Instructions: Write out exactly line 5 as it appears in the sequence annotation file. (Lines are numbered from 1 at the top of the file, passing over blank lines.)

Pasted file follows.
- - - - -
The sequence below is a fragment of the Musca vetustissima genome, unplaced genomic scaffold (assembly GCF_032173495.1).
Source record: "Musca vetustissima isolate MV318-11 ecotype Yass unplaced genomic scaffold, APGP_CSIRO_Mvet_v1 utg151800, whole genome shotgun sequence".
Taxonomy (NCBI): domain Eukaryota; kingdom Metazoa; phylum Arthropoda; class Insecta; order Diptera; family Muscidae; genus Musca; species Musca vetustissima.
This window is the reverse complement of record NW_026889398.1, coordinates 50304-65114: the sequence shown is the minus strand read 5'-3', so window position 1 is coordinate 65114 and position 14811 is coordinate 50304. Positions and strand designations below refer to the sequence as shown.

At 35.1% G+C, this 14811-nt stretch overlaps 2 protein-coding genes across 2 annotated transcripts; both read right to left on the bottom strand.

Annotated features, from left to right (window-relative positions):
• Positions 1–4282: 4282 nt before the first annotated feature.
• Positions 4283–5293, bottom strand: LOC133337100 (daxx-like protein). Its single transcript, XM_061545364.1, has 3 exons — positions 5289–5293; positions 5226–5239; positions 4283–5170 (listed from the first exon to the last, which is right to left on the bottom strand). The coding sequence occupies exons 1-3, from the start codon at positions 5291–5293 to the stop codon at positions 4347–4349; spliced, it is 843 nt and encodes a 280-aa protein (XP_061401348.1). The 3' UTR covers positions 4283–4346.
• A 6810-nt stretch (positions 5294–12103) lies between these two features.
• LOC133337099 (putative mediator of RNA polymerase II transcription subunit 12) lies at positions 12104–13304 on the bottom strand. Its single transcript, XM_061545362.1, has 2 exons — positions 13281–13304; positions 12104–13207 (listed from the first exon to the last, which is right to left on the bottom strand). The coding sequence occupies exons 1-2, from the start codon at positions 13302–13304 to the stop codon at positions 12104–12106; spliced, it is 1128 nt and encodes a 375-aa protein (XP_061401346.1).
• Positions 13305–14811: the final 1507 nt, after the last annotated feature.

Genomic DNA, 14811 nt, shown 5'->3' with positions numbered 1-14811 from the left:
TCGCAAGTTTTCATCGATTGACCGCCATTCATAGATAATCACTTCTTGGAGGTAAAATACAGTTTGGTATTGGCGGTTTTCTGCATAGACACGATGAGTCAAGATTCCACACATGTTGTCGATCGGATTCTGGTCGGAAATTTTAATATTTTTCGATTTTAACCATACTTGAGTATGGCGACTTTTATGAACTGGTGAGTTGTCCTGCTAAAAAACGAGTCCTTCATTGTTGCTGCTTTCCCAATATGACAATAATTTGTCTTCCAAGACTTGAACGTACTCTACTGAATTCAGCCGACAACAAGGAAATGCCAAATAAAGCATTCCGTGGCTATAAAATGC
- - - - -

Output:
At 35.1% G+C, this 14811-nt stretch overlaps 2 protein-coding genes across 2 annotated transcripts; both read right to left on the bottom strand.